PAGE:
“I’ve heard my whole career coming into the NBA, ‘I won’t be able to defend on the next level. I won’t be able to survive,’ ” Trent said. “Everybody says what they gotta say. Everybody’s an analyst. Everybody swears they know what they’re talking about. So all that, as well, factors into it.”
Gary Trent Jr.’s offence has kept him in the Raptors’ starting lineup and his defence, often pointed at by critics, is “getting there,” coach Nick Nurse says.
Speaking of defending, Toronto coach Nick Nurse told the story last season about a conversation he had with Trent not long after the player arrived in the 2021 deadline trade that sent Norman Powell to Portland. If Trent, at the time, saw himself as a catch-and-shoot bucket-getting specialist, Nurse had news for him: In Toronto, he’d be expected to get buckets and play the Raptors’ brand of ball-pressuring, turnover-generating defence. Trent has upped his game on that front. Last season he ranked fifth in the league in deflections per game, a metric the Raptors consider a decent proxy for defensive engagement.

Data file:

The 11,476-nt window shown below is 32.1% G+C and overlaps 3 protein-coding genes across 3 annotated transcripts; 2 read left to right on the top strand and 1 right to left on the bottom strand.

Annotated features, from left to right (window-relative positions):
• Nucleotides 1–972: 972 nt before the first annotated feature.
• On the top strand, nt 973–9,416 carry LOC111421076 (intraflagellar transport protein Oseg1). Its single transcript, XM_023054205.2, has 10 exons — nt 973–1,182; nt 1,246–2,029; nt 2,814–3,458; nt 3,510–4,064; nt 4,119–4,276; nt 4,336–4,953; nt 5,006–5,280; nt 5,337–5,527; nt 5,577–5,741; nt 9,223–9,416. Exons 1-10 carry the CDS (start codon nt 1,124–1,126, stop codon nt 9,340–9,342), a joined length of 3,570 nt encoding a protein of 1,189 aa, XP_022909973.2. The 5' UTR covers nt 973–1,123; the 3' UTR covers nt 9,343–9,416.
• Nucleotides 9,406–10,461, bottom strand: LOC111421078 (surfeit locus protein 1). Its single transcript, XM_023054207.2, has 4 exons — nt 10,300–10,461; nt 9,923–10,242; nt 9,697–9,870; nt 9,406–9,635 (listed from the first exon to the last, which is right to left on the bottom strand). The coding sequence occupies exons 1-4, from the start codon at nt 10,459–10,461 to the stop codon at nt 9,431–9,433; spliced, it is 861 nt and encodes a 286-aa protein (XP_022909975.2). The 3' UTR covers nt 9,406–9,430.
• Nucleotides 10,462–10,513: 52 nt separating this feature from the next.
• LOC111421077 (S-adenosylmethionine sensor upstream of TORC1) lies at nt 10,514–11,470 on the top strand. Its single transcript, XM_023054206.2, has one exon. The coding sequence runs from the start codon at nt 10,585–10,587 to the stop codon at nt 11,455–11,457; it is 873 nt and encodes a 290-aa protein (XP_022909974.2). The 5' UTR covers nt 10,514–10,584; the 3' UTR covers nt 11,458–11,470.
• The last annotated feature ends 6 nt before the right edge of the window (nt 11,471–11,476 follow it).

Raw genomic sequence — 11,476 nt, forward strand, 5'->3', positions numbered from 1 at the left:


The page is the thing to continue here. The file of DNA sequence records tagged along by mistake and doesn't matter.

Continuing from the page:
“He’s getting there,” Nurse said of Trent’s defence. “I think he took the challenge. As far as effort, for the most part. For me, that’s the thing I’m always watching with him.”
Therein lies the challenge for Trent, and every Raptor hoping to see dependable floor time. In Nurse’s universe, defensive engagement is a never-ending pursuit in which you’re only as good as your performance in the last handful of possessions. There’s no resting on yesterday’s stats.
“Not just (Trent), but any of ’em. There’s nights when sometimes that pep in their defensive step is not quite there,” Nurse said. “So that’s what we’re always watching with him, to make sure he’s playing hard and getting into the ball.”